Vista Equity to Acquire Applause, as App Testing Firm Eyes Profits

The rise of smartphones, wearables, and other Internet-connected devices has enabled Applause to build what it says is a thriving business helping companies like Facebook and Starbucks test their apps and other digital products. Now, the decade-old firm, a stalwart of the Boston tech scene, intends to boost its growth with the help of a new owner.

Framingham, MA-based Applause announced today that it has agreed to be acquired by Vista Equity Partners for an undisclosed price. Applause declined to comment on whether Vista will own 100 percent of the company’s shares once the deal closes, which the companies said is expected to happen “in the coming weeks.”

This summer, several other Boston-area tech companies that got started in the late 2000s or early this decade have been acquired. They include Digital LumensDragon Innovation, Kinvey, and Intrepid Pursuits.

Applause previously raised $115 million from investors, including Accenture, Credit Suisse, Goldman Sachs, Longworth Venture Partners, and MassVentures.

The company’s competitors include Perfecto Mobile—also based in the Boston area—as well as UserTesting and Microsoft-owned Xamarin.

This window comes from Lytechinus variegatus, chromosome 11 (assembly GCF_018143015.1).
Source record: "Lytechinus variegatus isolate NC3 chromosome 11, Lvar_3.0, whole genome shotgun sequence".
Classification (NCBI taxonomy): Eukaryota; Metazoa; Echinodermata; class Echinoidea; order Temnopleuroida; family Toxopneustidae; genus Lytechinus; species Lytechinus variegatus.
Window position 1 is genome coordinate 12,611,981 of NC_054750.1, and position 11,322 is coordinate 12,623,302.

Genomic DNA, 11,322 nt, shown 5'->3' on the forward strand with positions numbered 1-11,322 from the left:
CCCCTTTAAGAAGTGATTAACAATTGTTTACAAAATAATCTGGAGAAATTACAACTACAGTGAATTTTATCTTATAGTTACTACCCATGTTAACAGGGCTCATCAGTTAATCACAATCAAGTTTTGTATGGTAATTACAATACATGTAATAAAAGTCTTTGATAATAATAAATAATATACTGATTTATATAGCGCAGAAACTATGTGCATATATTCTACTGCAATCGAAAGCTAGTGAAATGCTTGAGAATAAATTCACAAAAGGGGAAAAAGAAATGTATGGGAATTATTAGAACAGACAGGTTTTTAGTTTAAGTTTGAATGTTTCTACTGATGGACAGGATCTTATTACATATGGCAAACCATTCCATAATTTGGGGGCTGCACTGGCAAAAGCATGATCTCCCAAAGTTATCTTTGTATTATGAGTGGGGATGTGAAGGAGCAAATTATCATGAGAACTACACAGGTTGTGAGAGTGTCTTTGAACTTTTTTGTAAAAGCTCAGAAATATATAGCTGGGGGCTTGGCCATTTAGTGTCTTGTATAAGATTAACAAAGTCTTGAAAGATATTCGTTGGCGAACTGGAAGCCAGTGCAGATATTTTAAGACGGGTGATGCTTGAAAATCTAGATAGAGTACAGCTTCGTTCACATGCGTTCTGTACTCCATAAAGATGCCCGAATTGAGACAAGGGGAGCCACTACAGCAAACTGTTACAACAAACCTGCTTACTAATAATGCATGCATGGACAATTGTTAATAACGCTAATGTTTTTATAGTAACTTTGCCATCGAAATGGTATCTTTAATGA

Applause says its business is humming. Its annual revenue run rate is around $100 million, and the company projects it will become profitable next year, according to an e-mailed statement attributed to CEO Doron Reuveni (pictured above). With Vista’s backing, Applause aims to increase its share of the market for digital testing, user feedback services, and providing market insights.

Vista plans to keep Reuveni and the rest of Applause’s executive team in place after the acquisition closes, according to a press release. The company currently employs 330 people worldwide and is hiring, according to the e-mailed statement.

Originally known as uTest, the company got started with the idea of crowdsourcing the quality assurance process for software developers. Business started to pick up around 2009, with the rise of mobile and social apps. The company later changed its name to Applause and extended its testing services to wearables and other connected devices.

Applause says it works with a network of more than 300,000 professional testers located around the world, who get paid for providing useful feedback about Applause’s customers’ digital products and for reporting glitches and other issues. (Last September, Reuveni told Xconomy that Applause paid out more than $25 million to its testing community in the previous year.)

The projects aren’t always as simple as poking around a website or exploring the features of a mobile app. Testers perform tasks like trying out the online ordering—and subsequent order pick-up—experiences for restaurants, retailers, pharmacies, and grocery stores. They have even test-driven apps—literally—for smart cars and snowmobiles, Reuveni has said. (Passengers performed the digital interactions so the driver could focus on driving—safety first, folks.)

“The key takeaway is the digital experience happens anywhere and increasingly intersects with ‘real’ world experiences,” Reuveni told Xconomy last year.

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